Early Monday afternoon after the opening weekend of “Seed,” a group art show she curated at the Paul Kasmin Gallery in New York, Yvonne Force was meeting one of the artists — Ebony G. Patterson — in person for the first time.
“That’s what this show has done — it got me out of my comfort zone, and also turned me on to so many new artists that I hadn’t had the opportunity to work with or even knew about,” says Force, cofounder of Art Production Fund and Culture Corps. “Because there’s so much going on in our world, it’s constant, and you get so focused on what you’re working on, and you continue to follow and grow with the pack you know and understand.”
The summer gallery show presented Force an opportunity to tap into her deep art world relationships in a new way, and through them discover and elevate lesser-known artists alongside more established names. Her inclusion of Ginny Casey, represented by Bill Powers’ Half Gallery, led her to HieJin Yoo — who graduated from UCLA’s MFA program this year. Her painting “The First Thing I Do When I Get Home” depicts an unclasped bra hanging from a tree branch set against the abstract outline of a female figure — “the ritual of taking your bra off,” Force offers.
The show includes works by 29 living female artists, all in dialogue around the ideas of feminine strength, power and ritual. “This is, for me, a very deeply personal statement,” she says of the concept, which she developed after she was approached by Danny Moynihan about organizing a summer group show for the gallery. It’s also only the third group show that Force has curated, and the first since the late Nineties.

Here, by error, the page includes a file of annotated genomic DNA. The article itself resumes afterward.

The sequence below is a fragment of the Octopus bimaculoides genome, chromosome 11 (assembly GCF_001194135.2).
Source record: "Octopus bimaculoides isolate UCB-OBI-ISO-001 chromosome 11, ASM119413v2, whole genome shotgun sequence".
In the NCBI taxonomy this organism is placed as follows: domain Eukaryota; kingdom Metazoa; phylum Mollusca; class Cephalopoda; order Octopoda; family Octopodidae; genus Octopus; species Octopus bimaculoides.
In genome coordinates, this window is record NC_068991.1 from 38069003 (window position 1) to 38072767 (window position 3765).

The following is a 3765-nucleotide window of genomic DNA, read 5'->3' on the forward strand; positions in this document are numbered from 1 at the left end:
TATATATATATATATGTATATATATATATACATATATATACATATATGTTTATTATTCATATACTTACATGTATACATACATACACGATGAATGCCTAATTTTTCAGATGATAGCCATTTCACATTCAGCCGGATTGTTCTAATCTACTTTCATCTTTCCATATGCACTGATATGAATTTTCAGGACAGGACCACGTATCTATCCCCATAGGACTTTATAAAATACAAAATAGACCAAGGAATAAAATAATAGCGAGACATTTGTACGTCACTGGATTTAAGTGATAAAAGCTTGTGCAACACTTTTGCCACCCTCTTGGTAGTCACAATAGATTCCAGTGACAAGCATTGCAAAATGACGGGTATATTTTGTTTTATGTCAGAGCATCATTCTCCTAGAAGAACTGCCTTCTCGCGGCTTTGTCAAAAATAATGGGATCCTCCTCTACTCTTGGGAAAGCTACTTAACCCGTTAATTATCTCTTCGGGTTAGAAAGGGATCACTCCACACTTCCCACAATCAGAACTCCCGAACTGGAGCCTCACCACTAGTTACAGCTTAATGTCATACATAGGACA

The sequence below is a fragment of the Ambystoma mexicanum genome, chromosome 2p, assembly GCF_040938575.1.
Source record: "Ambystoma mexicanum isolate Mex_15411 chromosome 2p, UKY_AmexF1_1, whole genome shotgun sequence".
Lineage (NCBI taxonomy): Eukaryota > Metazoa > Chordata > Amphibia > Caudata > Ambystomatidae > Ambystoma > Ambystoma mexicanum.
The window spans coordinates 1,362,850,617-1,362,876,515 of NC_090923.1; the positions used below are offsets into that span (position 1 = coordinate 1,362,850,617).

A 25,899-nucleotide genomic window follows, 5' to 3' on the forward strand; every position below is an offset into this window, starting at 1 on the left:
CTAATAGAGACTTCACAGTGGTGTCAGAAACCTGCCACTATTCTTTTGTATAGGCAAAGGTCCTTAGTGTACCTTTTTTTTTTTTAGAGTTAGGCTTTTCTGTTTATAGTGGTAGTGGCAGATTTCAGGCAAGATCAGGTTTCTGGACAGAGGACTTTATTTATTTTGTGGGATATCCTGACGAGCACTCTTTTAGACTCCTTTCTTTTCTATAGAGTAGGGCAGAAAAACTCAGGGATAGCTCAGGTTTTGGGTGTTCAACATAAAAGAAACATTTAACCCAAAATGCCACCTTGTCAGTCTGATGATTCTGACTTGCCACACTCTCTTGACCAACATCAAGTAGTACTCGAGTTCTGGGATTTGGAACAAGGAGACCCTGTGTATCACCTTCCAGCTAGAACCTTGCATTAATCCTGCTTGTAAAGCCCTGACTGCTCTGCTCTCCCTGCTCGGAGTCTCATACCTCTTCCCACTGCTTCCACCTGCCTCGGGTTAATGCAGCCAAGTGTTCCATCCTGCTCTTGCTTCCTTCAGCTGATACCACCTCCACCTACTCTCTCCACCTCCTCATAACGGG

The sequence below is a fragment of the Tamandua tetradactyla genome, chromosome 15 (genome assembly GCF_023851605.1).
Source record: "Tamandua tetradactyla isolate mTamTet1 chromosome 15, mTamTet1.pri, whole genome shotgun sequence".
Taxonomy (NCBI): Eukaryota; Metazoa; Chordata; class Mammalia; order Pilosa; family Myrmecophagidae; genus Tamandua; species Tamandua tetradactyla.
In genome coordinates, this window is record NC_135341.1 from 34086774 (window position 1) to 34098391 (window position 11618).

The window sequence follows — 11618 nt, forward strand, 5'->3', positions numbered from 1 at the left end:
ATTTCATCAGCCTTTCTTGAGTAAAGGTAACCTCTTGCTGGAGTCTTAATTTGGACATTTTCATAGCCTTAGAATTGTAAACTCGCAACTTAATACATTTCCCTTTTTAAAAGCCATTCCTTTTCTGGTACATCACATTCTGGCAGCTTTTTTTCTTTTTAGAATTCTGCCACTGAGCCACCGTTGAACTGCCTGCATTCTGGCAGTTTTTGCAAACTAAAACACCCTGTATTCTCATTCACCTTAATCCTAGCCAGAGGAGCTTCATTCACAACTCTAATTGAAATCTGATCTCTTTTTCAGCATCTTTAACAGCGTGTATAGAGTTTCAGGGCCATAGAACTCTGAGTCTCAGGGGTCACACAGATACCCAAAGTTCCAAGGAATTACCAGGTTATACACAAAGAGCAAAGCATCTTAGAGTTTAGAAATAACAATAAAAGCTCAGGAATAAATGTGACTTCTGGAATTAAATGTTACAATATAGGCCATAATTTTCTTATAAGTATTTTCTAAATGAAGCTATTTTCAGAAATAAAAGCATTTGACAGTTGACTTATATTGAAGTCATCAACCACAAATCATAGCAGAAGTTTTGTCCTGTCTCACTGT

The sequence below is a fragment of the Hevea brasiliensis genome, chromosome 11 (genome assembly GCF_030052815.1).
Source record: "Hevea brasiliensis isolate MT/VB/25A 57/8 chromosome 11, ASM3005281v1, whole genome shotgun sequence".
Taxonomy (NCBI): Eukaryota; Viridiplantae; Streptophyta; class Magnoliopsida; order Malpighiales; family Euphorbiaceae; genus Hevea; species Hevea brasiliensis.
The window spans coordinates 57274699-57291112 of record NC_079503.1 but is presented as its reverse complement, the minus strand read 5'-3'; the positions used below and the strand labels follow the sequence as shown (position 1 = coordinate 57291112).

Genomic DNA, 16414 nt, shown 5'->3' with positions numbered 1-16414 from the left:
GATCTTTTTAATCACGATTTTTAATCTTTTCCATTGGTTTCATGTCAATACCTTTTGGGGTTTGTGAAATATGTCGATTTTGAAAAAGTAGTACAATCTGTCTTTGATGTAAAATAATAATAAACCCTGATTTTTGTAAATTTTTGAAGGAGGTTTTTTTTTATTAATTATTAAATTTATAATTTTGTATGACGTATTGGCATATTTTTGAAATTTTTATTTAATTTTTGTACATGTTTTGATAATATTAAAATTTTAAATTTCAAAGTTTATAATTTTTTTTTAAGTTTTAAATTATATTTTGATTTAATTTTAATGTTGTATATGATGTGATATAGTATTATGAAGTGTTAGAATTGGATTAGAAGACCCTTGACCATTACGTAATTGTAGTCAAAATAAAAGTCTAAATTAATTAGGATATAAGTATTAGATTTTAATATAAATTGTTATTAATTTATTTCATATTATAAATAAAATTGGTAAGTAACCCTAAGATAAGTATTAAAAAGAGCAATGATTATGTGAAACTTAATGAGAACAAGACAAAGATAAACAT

“In this show I wanted to celebrate the inherent power of the matriarch, of the ruler, of the destroyer or sage, the fool — all of the complexities in a personality that creates a powerful woman today,” Force says. “I didn’t want to have too many works that were boldly dealing with fertility or maternal elements because that’s often the association that women are given. I also wanted to go into other archetypes of women like being the forager, the provider, the destroyer, the creator in every big picture, creating worlds.”
The show contains many celestial references, down to the number of works included: 29, which represents the amount of years it takes Saturn to complete one solar orbit. It was a reference that allowed Force to edit down her list of potential artists to include in a meaningful way. The show is split between two galleries, linked together by a white wooden door, in which the artwork is done by Yoko Ono. One gallery represents the external — what’s visible, how we present ourselves to the world — while the other represents the invisible — the internal presence, secretiveness, darkness. The former gallery includes work by Rachel Feinstein, Loie Hollowell, Sophia Narrett; the latter includes work by Jessica Craig-Martin, Cecily Brown and Wangechi Mutu. (Cynthia Rowley, a longtime friend, created the show’s logo and visual design.) Although physically separated, all of the work is referential — the winged bird perched on a sculpture by Vanessa German is in conversation with the wings of Feinstein’s “Ballerina” sculpture, which have been added to her back since the work was debuted during a Gagosian show in L.A.; the pearls dripping from Patterson’s foot sculpture speak to the pearl-eye perched inside Hein Koh’s microcosmic clamshell nearby.
“I see this [show] as a whole. I see the ‘seed’ as one thing, one entity and deeply interconnected,” Force says. “And I really hope this show is in fact its own seed, and plants something really interesting for the participants, myself and certainly all the viewers.”
On view through Aug. 10 at Paul Kasmin Gallery, 293 10th Avenue, New York, N.Y.